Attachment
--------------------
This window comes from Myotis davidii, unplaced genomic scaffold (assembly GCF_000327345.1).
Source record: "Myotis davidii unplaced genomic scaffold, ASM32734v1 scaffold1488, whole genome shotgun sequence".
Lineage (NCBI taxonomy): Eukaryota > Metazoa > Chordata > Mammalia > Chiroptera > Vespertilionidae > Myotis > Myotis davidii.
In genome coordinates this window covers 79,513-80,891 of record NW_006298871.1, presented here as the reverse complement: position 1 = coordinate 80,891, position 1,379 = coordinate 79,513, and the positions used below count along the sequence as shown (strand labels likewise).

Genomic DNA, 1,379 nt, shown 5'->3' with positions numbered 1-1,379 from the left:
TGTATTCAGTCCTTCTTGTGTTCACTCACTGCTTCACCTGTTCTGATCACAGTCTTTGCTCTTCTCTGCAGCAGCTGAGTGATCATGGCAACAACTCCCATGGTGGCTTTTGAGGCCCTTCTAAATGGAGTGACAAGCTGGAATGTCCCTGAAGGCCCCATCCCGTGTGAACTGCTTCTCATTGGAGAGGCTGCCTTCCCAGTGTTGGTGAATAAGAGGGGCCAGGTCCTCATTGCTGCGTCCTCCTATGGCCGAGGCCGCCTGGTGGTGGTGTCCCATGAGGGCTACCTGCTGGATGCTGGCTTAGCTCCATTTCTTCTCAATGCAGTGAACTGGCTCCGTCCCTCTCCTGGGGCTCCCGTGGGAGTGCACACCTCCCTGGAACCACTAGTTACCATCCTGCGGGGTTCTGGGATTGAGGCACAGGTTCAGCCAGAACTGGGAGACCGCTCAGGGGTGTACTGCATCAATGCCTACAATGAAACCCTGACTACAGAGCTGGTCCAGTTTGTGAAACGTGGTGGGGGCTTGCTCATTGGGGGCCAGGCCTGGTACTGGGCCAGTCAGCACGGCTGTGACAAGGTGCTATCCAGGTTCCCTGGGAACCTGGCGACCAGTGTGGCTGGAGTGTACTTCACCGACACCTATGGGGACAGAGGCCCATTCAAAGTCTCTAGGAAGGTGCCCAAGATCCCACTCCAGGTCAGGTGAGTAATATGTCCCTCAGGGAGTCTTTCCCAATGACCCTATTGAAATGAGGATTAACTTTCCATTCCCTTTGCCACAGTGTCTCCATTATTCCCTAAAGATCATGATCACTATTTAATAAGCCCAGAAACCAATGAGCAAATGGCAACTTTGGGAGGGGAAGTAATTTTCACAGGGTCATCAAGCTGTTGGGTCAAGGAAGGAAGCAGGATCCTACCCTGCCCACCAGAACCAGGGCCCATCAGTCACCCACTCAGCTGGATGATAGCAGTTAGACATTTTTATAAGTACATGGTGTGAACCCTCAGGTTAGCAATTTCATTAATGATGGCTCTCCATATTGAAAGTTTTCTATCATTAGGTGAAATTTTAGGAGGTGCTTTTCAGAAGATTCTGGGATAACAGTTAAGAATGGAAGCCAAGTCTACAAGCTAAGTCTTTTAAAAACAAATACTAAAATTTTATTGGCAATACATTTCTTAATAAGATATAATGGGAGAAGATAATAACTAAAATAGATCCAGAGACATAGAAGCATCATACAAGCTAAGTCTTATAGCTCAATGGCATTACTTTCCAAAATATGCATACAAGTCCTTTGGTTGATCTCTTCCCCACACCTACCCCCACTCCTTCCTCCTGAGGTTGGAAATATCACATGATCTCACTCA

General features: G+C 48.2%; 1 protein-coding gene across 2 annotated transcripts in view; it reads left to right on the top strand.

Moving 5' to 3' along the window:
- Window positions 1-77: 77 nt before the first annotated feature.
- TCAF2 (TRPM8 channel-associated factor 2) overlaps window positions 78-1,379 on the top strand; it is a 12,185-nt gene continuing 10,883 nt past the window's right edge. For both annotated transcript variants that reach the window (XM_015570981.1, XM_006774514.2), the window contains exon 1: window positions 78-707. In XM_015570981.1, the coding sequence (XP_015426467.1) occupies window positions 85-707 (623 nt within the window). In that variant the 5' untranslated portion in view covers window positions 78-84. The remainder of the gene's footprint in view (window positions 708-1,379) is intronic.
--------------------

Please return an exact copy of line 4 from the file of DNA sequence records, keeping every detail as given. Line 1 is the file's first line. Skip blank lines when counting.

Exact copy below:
In genome coordinates this window covers 79,513-80,891 of record NW_006298871.1, presented here as the reverse complement: position 1 = coordinate 80,891, position 1,379 = coordinate 79,513, and the positions used below count along the sequence as shown (strand labels likewise).